Zambia forward Barbra Banda is eligible to play at next year’s Women’s World Cup, says a leading FIFA women’s football official.
The 22-year-old was excluded from this year’s Women’s Africa Cup of Nations by the Zambia FA (FAZ) after the latter body said she failed a gender eligibility test.
“We are looking forward to welcoming her to Australia and New Zealand next year to participate,” Sarai Bareman, Fifa’s chief women’s football officer, told BBC Sport Africa.
FAZ has previously said it excluded its best player from the finals given its understanding of a medical form the Confederation of African Football (CAF) adopted from FIFA.
However, these rules – which prompted FAZ, rather than CAF, to exclude Banda from the WAFCON – are now being revised.
“FIFA is currently reviewing our gender eligibility regulations – we’re in a consultation process right now,” Bareman explained.
“My team is obviously a big part of that consultation process and in the coming months, you’ll see a new set of regulations come out of FIFA as many sports are also looking at their own regulations.”
Banda shot to global prominence at the 2020 Olympics in Tokyo when she became the first female player to score consecutive hat-tricks in the Games’ long history.
After sitting out WAFCON, she returned to the national team in September and helped Zambia win a regional southern African title for the first time, emerging as both the top scorer and best player of the tournament.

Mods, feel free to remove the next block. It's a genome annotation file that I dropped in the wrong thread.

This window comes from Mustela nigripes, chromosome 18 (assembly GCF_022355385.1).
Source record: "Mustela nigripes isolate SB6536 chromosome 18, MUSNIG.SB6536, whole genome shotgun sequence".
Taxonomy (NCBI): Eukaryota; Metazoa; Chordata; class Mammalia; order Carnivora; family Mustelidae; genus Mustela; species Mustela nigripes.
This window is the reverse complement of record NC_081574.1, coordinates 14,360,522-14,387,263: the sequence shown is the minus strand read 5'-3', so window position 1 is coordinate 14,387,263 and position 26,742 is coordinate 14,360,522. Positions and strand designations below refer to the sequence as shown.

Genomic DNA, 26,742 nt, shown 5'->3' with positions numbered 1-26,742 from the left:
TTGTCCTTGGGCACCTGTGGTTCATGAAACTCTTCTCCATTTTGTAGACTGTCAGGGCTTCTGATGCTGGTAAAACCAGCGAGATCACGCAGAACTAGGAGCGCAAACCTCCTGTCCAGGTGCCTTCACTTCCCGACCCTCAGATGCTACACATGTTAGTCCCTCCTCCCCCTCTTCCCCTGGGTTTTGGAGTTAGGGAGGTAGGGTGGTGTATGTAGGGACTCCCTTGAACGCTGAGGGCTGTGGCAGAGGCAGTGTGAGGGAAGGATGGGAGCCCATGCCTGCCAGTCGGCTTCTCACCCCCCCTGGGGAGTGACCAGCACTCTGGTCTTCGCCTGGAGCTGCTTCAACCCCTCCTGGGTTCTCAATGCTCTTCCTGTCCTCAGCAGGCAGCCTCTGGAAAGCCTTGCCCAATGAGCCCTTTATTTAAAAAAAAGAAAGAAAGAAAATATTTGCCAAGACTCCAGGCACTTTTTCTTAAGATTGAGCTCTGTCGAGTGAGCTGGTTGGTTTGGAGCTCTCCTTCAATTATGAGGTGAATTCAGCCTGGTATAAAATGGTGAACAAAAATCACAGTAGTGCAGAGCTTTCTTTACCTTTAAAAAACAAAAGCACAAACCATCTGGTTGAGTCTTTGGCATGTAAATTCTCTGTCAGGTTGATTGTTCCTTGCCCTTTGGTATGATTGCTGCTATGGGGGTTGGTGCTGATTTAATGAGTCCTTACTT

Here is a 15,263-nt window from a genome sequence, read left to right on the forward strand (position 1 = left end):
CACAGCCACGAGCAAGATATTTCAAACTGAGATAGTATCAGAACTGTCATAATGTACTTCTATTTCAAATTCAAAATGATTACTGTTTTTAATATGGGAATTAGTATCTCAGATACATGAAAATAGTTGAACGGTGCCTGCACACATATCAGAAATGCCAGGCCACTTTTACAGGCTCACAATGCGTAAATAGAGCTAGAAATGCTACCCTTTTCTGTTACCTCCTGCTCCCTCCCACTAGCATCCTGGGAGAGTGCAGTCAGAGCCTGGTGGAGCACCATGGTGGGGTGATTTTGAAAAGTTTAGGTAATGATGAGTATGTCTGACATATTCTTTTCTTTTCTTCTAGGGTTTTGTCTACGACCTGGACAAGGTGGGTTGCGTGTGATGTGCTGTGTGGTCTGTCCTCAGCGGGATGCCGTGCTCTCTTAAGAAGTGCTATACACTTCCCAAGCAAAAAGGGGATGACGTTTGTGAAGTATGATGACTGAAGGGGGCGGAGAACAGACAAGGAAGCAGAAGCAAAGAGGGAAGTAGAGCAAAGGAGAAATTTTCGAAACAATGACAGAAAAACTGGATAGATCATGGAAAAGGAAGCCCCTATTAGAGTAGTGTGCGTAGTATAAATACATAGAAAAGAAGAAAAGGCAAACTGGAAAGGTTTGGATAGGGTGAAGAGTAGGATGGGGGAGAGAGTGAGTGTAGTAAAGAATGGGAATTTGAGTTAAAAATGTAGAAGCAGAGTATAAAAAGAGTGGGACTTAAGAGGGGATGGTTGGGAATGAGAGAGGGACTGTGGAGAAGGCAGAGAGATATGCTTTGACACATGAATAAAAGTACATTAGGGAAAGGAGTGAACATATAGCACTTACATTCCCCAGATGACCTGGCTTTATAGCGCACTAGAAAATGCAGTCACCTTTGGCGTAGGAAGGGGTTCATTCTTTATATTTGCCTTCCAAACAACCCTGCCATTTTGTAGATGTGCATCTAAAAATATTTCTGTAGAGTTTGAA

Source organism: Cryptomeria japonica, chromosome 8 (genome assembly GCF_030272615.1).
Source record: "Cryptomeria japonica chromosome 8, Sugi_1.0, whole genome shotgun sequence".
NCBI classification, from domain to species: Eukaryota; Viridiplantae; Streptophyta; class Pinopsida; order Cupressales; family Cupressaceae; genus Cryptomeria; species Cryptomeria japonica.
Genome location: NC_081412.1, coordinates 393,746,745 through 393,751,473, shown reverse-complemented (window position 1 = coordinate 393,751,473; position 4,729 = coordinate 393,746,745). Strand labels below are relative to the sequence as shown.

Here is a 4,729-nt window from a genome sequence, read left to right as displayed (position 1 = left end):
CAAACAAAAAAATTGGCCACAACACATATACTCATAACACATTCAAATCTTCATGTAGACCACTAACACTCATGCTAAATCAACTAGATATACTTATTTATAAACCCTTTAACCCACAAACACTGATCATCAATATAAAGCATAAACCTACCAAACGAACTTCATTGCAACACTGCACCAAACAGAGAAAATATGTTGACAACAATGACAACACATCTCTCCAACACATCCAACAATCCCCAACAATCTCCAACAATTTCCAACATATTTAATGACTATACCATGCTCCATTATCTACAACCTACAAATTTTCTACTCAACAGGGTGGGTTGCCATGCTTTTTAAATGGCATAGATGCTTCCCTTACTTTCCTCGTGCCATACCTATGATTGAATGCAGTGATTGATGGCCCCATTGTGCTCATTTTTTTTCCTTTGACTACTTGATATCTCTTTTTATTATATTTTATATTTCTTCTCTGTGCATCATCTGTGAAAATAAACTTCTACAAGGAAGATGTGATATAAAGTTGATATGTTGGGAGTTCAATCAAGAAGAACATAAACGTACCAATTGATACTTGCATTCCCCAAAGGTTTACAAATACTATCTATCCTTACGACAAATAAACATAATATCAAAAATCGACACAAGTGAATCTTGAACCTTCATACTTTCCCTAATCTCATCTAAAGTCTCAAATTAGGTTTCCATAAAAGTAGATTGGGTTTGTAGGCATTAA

Football’s world governing body estimates the new guidelines for gender eligibility will be released before the 2023 Women’s World Cup but it remains non-committal on whether gender testing will be a mainstay of the women’s game going forward.
“It’s a very complex topic and there are many, many people who have their views on it,” Bareman explained.
“As FIFA, our role is to take all those views into consideration, because we really have to understand every view – the research, evidence, individual situations, the human rights side of things – and we have to factor all of that in before we can take any decisions.
“It’s a big decision, and it’s going to have a big impact for many people.”
During July’s WAFCON in Morocco, FAZ said three other potential squad members were also affected by gender eligibility criteria and were thus not chosen to compete at the tournament.
Alongside Morocco, Zambia is one of five countries which will make their Women’s World Cup debut in the 2023 tournament, which is being co-hosted by Australia and New Zealand.
After expanding next year’s finals from 24 to 32 teams, FIFA’s Bareman believes the tournament’s growth will boost the development of women’s football in Africa.
“It’s only positive from here,” Bareman rallied.
“Look at Zambia – when a country like that qualifies for the first time ever, the flow-on effect for the game in the country is massive. They did so well at the Olympics as well – other countries see that and you can’t underestimate the competitive value in Africa.
“The expansion has really helped and will continue to drive other countries.”
Led by champions South Africa alongside perennial qualifiers Nigeria, debutants Zambia and Morocco make up Africa’s four representatives at the finals.
Senegal and Cameroon have a chance to make it six teams for the continent when they compete in next year’s inter-continental play-off to determine the last three teams to qualify for the June-August finals.
Credit: BBC Africa
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